April 18, 2019
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True North’s uncensored ‘Cat on a Hot Tin Roof’ captures ambiguity playwright intended

Chris Goetting | True North Theatre Company
Chris Goetting | True North Theatre Company
Tyler Costigan (left) as Brick and Jasmine Ireland as Maggie star in True North Theatre Company's production of Tennessee Williams' "Cat on a Hot Tin Roof" at the Pavilion Theater at the University of Maine.

It’s Big Daddy’s 65th birthday and his family, friends and hangers-on have gathered on his 28,000-acre Mississippi cotton plantation to fight and claw their way into his favor before he makes out his last will and testament.

Everybody wants a piece of the old man’s holdings except the one person he wants to have it most — his second-born son Brick, a former football star who’s turned to drink after the death of his best friend.

True North Theatre Company’s production of Tennessee Williams’ “Cat on a Hot Tin Roof,” currently being performed at the Cyrus Pavilion at the University of Maine, is a layered and nuanced production of an iconic play. Director Angela Bonacasa captures all the ambiguity and mendacity the playwright intended when he rewrote the script in 1974, adding back much of the original dialogue.

Theatergoers looking for an imitation of the 1958 film starring Paul Newman as Brick and Elizabeth Taylor as his neglected wife Maggie will be sorely disappointed. This “Cat on a Hot Tin Roof” includes the all four-letter words and sex talk the Motion Picture Production Code censored out of movies in the 1950s.

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Most directors emphasize the relationship and sexual tension between Brick and Maggie but Bonacasa lets Big Daddy, played by Tellis Coolong, own this production. Big Daddy storms onto the tiny stage like a bull and dominates all who enter his orbit. Coolong is mesmerizing in a role given short shrift in other productions.

There is nothing subtle about Big Daddy or Coolong’s relentless performance. His self-made land baron is afraid of nothing but death and losing his legacy, which he wants Brick, played by Tyler Costigan, to keep alive. Bonacasa’s second act is a tour de force of language and emotion that at times feels like Big Daddy is a bullfighter spearing his son in the neck until he’s weak enough to move in for the kill.

Costigan’s Brick has turned so far inward and gone so silent that at times he almost disappears onstage. While this Brick may try to hide in the shadows, Costigan is always lurking until his whiskey glass needs refilling. Only Big Daddy can break through the wall Brick has built to hide behind and when he does, Costigan comes out swinging, giving an emotionally devastating performance recognizable to anyone who has ever lived with a drunk.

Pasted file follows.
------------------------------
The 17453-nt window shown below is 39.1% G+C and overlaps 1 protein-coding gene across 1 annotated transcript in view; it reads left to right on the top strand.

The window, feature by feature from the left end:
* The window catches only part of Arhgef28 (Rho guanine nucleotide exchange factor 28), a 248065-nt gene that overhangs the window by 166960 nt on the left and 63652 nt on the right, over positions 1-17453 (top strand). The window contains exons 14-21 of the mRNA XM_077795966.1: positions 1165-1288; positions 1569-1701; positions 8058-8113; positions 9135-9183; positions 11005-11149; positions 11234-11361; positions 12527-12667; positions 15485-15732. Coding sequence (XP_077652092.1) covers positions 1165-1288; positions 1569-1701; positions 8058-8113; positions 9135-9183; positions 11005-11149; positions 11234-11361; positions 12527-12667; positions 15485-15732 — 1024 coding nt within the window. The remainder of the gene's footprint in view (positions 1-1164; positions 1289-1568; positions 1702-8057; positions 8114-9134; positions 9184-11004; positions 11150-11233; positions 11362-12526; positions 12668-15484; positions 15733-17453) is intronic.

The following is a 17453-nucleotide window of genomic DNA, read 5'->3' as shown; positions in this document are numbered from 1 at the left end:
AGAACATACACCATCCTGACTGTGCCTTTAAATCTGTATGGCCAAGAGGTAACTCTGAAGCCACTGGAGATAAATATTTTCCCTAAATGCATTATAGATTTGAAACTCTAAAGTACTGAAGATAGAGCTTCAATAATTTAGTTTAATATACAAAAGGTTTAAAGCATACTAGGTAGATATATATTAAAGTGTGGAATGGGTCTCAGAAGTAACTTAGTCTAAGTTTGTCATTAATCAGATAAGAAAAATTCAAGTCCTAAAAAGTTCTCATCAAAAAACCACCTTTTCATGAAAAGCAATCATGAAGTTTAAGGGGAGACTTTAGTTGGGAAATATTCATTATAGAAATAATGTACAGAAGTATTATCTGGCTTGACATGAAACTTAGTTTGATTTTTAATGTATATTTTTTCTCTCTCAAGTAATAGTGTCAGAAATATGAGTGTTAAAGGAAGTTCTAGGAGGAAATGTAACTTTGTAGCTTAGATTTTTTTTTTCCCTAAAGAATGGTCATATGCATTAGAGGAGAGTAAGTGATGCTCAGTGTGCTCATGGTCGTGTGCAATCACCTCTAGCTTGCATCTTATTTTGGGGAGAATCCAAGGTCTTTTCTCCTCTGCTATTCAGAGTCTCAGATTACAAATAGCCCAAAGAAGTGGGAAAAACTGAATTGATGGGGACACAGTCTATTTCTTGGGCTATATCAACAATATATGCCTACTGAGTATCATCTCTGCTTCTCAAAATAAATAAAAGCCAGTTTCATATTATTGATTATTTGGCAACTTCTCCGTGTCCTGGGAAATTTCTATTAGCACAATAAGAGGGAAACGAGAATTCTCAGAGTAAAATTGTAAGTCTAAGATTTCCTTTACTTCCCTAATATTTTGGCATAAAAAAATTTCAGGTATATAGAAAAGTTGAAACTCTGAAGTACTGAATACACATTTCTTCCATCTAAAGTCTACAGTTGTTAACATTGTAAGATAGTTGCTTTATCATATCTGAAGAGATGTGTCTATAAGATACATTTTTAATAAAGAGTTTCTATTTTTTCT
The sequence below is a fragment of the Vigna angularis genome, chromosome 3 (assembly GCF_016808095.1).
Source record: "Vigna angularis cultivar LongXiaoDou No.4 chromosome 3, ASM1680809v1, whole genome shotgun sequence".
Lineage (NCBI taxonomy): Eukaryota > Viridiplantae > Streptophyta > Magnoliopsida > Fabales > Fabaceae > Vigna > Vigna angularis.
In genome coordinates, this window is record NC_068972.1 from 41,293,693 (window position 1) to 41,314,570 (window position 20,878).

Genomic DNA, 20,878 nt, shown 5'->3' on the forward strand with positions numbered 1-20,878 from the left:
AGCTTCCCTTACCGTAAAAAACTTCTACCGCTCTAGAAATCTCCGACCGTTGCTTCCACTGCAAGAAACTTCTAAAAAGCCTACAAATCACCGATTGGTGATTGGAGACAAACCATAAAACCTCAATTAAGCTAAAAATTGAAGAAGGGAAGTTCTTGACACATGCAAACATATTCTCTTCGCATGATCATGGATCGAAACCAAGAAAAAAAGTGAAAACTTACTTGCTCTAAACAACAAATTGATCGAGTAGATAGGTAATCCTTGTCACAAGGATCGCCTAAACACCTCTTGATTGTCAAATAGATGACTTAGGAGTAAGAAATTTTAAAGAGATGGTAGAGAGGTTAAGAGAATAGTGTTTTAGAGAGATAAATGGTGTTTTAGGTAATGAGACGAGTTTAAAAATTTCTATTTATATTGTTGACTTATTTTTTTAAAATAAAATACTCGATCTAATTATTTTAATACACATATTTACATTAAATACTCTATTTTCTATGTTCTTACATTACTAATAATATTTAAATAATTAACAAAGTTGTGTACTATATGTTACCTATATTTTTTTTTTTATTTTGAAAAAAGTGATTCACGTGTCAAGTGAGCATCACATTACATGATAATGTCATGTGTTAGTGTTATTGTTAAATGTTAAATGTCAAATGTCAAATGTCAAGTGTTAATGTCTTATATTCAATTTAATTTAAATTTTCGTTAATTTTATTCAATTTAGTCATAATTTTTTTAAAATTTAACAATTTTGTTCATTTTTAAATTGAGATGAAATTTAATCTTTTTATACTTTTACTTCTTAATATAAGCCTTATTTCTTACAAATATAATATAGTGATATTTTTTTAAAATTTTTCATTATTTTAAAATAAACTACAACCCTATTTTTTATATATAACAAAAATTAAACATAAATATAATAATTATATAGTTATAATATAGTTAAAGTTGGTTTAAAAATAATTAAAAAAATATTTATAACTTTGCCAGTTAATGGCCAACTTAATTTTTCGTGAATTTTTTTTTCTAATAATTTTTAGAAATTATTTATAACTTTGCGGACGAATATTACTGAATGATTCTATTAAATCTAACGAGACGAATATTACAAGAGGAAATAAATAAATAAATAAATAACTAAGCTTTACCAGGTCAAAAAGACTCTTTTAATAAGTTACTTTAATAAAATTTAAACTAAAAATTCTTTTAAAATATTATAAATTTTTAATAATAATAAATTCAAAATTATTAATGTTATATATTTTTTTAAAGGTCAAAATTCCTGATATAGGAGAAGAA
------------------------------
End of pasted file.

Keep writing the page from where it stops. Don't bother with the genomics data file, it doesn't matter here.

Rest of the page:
Jasmine Ireland is delightfully charming and coy as Maggie fights for Brick to keep his status as favorite son since he won’t do it himself. The actress flings Maggie’s bafflement and anger over Brick’s indifference to her sexual overtures in his face as if she were throwing a drink at him. The actress wears Maggie’s desperation like a potent perfume.

Deb Ashmore’s Big Mama gives a flighty but convincing performance. Most often she is the woman Big Daddy shows so much derision for but every once in a while, the actress lets the charming Southern belle she used to be shine through and that woman is as charming as Maggie the Cat.

The rest of the adult cast — Aimee Gerow as Mae, Erik Perkins as Gooper, Bob Smith as Rev. Tooker and Mark Bilyk as Dr. Baugh — give fine performances in supporting roles.

Bonacasa’s vision for this story of family dysfunction is beautifully executed by set designer Tricia A. Hobbs, lighting designer Scout Hough and costume designer Rebecca Wright in the round Cyrus Pavilion, where the audience is seated on three sides of the stage and looks down on the bedroom set.

True North Theatre took a misstep last summer with a well-intentioned but flat production of Alan Ayckbourn’s “Table Manners.” With “Cat on a Hot Tin Roof,” the company has re-established itself as a community theater group that proves why classic plays, such as last year’s “The Lion in Winter,” should be performed — they offer insight into the human condition no matter what century they are set in.

“Cat on a Hot Tin Roof” will be performed at 7 p.m. Friday and Saturday and at 2 p.m. Sunday at the Cyrus Pavilion at the University of Maine in Orono. For information, visit http://www.truenorththeatre.org or call 619-4833. Latecomers will not be seated until the first act ends.

 



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